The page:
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Long Term Care and the Class Act
By Joni Douglas
Long-term care is something that most of us don’t want to think about yet we all should. Most insurance companies offer long term care insurance but they are different and separate from their health insurance policies and not included in life insurance plans. Most people don’t realize the costs involved in long-term care until faced with the need either for themselves or for a family member.
The cost of long term care can vary from state to state and from need to need. The cost of nursing home care is much more costly than assisted living. These costs are unexpectedly huge and are very often overwhelming. Average costs for nursing home care, differ from state to state, and can range from just over $40,000 to over $100,000 per year. Average fees for your state can be calculated here – calculator.
Hidden within the Health Care Bill that Congress recently passed is the Community Living Assistance Services and Supports Act (CLASS ACT). This bill was first sponsored by Sen. Ted Kennedy, but did not have enough support, even by fellow Democrats, to make it to the Senate floor for a vote. Two days before the Senate voted on the health care, this Class Act provision was slipped into the bill where it did not need a full majority to pass. This addition to the bill is one of the most under-reported aspects of the health care bill.
Although the public option was removed from the main portion of the bill, language in the bill supports future applications and most certainly, the subject will be visited again. However, the Class Act is a public option provision. At this point, the Class Act is a voluntary federal insurance program that will help pay the costs of long term care in direct competition with existing insurance companies offering long-term care insurance. This program is not affiliated with the federal employee long-term care insurance, which is for federal employees, the military and their families.
As with all long-term care insurance policies, there are certain eligibility requirements to the plan. One must have paid premiums into the plan for 5 years before becoming eligible to receive any benefits. Another is that recipients would need help with at least 2 of the listed activities; meaning they were unable to accomplish the normal activities on their own, such as dressing or bathing similar to those set by insurance companies and Medicaid.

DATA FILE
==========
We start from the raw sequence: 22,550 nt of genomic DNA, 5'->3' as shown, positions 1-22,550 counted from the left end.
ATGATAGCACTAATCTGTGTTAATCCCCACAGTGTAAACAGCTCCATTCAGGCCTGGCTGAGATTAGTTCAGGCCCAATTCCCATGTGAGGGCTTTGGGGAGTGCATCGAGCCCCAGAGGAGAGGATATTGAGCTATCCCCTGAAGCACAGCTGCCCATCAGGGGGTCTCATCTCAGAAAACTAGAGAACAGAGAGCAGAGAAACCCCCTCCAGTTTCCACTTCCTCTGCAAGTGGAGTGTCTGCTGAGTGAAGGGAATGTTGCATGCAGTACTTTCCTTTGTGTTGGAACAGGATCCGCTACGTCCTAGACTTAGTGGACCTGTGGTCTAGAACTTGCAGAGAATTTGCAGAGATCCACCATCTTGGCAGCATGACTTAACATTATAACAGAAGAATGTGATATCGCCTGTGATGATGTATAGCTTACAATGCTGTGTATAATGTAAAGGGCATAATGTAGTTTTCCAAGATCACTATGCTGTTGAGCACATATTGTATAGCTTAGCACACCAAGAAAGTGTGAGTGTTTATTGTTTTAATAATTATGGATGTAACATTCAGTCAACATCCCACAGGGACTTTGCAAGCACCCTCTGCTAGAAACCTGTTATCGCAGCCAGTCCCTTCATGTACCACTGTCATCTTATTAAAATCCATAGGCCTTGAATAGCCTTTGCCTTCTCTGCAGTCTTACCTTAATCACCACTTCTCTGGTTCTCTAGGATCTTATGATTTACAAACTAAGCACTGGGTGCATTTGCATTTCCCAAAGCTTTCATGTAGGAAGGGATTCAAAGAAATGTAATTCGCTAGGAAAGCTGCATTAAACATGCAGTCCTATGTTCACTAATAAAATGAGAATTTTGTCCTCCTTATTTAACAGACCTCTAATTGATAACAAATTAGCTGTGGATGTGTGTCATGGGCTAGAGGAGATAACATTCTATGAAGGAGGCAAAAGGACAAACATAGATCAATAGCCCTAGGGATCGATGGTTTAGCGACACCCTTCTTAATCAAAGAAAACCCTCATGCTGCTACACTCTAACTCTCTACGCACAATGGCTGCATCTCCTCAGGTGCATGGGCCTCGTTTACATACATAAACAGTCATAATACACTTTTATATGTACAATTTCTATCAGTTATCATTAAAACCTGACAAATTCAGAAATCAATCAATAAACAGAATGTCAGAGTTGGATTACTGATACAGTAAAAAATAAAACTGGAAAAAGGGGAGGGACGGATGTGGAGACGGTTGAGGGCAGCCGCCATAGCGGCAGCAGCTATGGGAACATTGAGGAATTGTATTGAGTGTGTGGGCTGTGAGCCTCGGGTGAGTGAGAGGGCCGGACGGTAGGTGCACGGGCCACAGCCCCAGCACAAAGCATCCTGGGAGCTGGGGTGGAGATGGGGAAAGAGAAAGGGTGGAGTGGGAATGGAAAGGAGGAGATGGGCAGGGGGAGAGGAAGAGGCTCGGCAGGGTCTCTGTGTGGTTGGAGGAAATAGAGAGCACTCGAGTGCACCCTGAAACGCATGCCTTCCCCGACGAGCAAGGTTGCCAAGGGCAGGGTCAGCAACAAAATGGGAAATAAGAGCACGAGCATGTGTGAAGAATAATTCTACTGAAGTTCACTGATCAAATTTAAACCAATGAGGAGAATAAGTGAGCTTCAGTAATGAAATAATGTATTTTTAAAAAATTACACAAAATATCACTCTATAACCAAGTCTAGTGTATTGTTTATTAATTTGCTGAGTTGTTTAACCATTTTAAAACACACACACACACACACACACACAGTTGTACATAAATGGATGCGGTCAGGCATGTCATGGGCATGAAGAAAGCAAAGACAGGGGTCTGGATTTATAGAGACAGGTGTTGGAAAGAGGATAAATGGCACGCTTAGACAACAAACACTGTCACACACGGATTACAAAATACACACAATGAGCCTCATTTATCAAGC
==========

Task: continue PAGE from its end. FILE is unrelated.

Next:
Specific dollar amounts for the monthly premiums are as yet undetermined and will be dependent upon the age and some health factors of the recipient. Pay-outs, for Americans who sign up and have met all of the requirements, are still in the process of being worked out, but the amount will most likely be a modest amount, perhaps around $75 a day, which is only about ½ of the actual cost of a nursing home care. As the bill reads right now, the recipient will get that amount in cash to help pay for the necessary care or treatment.
Opponents of the Class Act are quick to point out flaws in the provision. Like so many other well intended government programs, funding language is vague. The Congressional Budget Office (CBO) only considered the fiscal impact of this program for the first 10 years. During the first five years of this program, there will be no payouts, which will skew the total overall impact once the program is fully activated. So the total cost of the Class Act provision within the HealthCare Bill is under reported by a very large margin. Another aspect of the cost of this provision is the fact that this program is more likely to be used by those with greater health problems, which means it poses a higher risk of failure, since the risk for insurance is lessened by the ratio of healthy people to unhealthy in any risk pool. The long-term effect of this will be dramatically increased premiums down the road.
Proponents of the Class Act highlight the desperate need of Americans who require assistance. In fact, some would like to see the class act as mandatory for all Americans. The goal of this provision is to lower the role of Medicaid. Medicare helps offset the initial cost of short term nursing care, but does not cover the cost of long-term care. So when Americans are faced with the need for long-term nursing care without private insurance, they many times have to rely on Medicaid, which will force them to use every available resource at their disposal before Medicaid benefits will be considered. Which means Medicaid will only kick in only after personal assets are depleted, which could leave a remaining spouse destitute. Medicaid spends one third of its entire budget on paying for long-term care for seniors, over $100 billion a year.
The most import in detail left out all the Class Act provision is the protection of the premium payments. Some have reported that the funding for this provision is a pure Ponzi scheme because the premium payments collected are not put into a trust fund where they are protected for payment of future benefits. Instead, these premiums will go into a general health care fund where they may be allocated to pay for other health care initiatives, leaving the Class Act unaffordable and unfunded. Authors of the provision did include language in the bill, stating that the revenue collected should be dedicated to the Class Act program, but does not restrict Congress from spending it on other health care programs.